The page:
Ius is the overall body of a community’s law generally, including and subsuming lex but transcending it, and containing general principles of jurisprudence and legal justice flowing from the natural law. Principles of ius, or legal justice, are not co-extensive with morality tout court. Rather, they are concerned with the maintenance of a just and reasonable ordering of persons in political community through law and legal institutions, and of proper treatment of citizens by political authority; both of which are standing requirements of justice and the natural law. Or as Professor Vermeule puts it, the classical tradition incorporates a “subset of political morality within law, namely the subset bearing on the virtues of general justice and regnative prudence, of which the common good is the object” and “settlement or coordination of social disputes and rational governance” the central means. Principles of ius concern the “art or craft of practical reasoning about legal justice that takes into account distinctive considerations arising from the institutional embodiment of the legal system.”
As John Finnis outlines, these basic precepts include moral absolutes central to a just and basically well-ordered polity like prohibitions on “intentional killing, intentional injury to the person, deliberate deception for the sake of securing desired results, enslavement which treats a human person as an object or a lower rank of being than the autonomous human subject.” Other examples of non-posited principles of legal justice (often found in hard cases) cited by Professor Vermeule in his recent work include: the presumption no-one will be a judge in their own cause, that those affected by a decision will be heard, that no-one shall profit from their own wrong-doing, that all public power will be directed to public and not private good, that retroactivity (especially criminal) is not favoured in the law, that legitimate expectations or reliance interests established by state action will be given consideration, that no one will be punished in the absence of law, that judges will defer to reasonable legislative determinations made in the public interest, that rights are not absolute but ordered to the common good and objective needs of society. Even judges who have lost sight of the classical legal tradition, do not tend regard appeal to such principles as akin to appealing to moral norms external to law, but as part of its fabric and critical to interpretative practice, even if their basis in posited law or social fact sources is decidedly shaky.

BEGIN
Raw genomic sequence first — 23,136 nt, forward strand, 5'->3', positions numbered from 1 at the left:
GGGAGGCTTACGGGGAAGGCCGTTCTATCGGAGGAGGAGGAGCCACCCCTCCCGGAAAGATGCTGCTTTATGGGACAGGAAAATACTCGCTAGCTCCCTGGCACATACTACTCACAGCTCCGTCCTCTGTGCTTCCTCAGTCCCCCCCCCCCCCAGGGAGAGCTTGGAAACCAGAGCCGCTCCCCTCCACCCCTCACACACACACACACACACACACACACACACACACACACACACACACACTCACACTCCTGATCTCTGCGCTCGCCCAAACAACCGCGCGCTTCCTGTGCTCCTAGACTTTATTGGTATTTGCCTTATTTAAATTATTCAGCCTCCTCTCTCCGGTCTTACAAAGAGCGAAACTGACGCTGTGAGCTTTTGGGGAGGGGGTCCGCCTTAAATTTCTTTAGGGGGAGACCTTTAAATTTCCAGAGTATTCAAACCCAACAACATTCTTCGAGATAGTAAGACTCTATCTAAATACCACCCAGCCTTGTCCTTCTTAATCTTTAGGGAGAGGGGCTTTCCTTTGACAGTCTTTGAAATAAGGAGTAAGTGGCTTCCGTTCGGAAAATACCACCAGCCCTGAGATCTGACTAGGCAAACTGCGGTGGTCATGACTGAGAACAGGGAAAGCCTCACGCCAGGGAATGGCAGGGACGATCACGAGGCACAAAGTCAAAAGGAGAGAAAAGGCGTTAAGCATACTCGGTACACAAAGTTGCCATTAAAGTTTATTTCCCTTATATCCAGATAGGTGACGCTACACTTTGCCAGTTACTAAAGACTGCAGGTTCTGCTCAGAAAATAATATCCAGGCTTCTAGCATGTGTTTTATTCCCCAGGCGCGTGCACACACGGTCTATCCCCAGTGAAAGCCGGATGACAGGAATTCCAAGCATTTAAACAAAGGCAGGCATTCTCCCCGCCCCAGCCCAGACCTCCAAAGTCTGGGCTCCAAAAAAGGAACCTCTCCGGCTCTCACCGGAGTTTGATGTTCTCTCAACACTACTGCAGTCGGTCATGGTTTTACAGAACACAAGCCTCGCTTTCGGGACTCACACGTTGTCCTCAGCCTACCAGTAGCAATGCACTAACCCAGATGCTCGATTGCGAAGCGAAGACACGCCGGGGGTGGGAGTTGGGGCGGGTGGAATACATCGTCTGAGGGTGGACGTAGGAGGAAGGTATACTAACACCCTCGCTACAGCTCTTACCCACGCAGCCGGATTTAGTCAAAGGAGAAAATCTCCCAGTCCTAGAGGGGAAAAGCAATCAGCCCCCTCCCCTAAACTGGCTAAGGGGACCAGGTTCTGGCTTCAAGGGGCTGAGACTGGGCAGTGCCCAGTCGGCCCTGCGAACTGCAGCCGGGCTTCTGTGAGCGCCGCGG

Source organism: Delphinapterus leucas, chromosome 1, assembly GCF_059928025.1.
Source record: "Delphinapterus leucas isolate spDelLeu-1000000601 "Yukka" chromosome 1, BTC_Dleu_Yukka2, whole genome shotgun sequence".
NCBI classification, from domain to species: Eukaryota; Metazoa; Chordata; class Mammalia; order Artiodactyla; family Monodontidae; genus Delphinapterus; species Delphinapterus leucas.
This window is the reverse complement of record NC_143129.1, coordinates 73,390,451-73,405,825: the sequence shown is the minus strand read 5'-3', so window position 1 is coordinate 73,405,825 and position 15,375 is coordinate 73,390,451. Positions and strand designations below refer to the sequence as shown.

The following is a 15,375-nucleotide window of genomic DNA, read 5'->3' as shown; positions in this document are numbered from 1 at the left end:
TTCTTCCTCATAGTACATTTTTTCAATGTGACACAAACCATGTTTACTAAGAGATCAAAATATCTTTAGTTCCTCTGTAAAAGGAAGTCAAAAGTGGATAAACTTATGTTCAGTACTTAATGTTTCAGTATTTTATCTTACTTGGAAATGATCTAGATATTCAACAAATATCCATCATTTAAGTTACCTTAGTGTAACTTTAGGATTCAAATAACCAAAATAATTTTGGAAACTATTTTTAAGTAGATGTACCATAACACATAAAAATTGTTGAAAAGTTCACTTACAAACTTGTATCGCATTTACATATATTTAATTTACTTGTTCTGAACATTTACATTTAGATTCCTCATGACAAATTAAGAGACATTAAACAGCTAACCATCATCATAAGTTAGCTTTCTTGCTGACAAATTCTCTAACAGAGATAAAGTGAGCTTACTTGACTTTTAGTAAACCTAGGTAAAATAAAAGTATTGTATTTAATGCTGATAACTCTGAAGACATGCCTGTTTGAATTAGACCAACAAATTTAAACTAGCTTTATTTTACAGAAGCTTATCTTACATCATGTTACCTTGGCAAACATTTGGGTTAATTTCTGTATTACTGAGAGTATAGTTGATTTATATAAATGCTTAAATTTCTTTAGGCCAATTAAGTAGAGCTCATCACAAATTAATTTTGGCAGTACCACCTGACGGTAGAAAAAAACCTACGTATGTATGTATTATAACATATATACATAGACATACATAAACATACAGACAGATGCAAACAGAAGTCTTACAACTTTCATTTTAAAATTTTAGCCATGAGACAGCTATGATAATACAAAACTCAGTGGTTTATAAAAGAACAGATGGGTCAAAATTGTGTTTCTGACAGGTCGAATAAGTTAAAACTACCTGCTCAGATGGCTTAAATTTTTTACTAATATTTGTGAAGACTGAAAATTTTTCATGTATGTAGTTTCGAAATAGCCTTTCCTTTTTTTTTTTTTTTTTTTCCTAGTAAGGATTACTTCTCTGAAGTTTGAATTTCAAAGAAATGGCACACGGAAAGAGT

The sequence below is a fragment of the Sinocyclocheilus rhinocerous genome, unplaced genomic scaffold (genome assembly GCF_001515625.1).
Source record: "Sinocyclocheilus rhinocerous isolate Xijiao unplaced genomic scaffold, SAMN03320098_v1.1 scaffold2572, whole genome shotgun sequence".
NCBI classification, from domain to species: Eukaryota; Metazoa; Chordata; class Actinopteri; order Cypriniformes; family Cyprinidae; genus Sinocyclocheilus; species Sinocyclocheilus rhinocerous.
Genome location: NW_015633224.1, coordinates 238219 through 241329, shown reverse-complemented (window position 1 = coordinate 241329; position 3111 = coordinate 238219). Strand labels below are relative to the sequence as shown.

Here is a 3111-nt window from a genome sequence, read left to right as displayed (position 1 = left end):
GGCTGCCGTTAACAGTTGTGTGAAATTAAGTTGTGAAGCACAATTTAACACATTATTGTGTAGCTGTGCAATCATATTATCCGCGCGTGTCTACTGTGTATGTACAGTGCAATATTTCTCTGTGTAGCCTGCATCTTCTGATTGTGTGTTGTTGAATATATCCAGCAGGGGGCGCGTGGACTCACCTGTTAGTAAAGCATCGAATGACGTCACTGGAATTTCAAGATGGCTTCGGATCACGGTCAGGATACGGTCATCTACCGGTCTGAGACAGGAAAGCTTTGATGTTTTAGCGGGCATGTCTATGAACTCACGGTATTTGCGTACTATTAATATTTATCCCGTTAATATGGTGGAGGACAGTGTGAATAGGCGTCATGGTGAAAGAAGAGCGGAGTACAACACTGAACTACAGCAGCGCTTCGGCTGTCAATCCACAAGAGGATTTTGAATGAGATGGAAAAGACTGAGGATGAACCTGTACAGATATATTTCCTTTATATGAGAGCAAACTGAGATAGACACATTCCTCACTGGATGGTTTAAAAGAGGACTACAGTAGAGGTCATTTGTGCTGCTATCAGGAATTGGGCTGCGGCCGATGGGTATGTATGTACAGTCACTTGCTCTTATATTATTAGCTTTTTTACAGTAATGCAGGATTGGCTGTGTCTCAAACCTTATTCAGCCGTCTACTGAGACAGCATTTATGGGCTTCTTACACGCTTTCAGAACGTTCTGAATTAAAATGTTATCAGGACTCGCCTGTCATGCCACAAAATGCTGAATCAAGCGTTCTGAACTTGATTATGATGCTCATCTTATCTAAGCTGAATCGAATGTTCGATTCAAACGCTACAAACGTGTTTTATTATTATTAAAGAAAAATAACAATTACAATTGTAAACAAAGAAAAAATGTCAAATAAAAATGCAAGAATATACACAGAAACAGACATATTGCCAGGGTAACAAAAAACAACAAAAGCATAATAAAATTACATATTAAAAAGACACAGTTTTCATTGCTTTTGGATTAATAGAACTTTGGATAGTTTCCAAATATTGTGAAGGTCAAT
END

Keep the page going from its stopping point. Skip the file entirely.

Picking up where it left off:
Ensuring harmony between lex and ius is a critical component of a sound legal practice that is ordered to the common good. Judges working within a classical legal framework will therefore strongly presume, when ascertaining the reasoned choice of the lawmaker, that they do not “wantonly violate background principles of ius and norms of reason that are constitutive of the nature of law” but will attempt to harmonize lex and ius. The primary structure of judicial inquiry may be to ask what the public authority has done by ascertaining what the authority has said; but an important supplementary task is to ask whether the court faces the nonstandard case, in which the authority’s rational ordering for the common has been imperfectly captured by what the authority said, read in light of larger background principles. Those tasked with administering justice according to law, like judges, are therefore “entitled and required” to treat legal propositions enacted by lawmakers as “presumptively oriented towards justice and the common good.” Part of upholding these standing presumptions will involve relying upon principles of legal justice that help to determine the good the lawmaker wished to achieve, in a manner that renders the lawmaking act intelligible as a work of reason.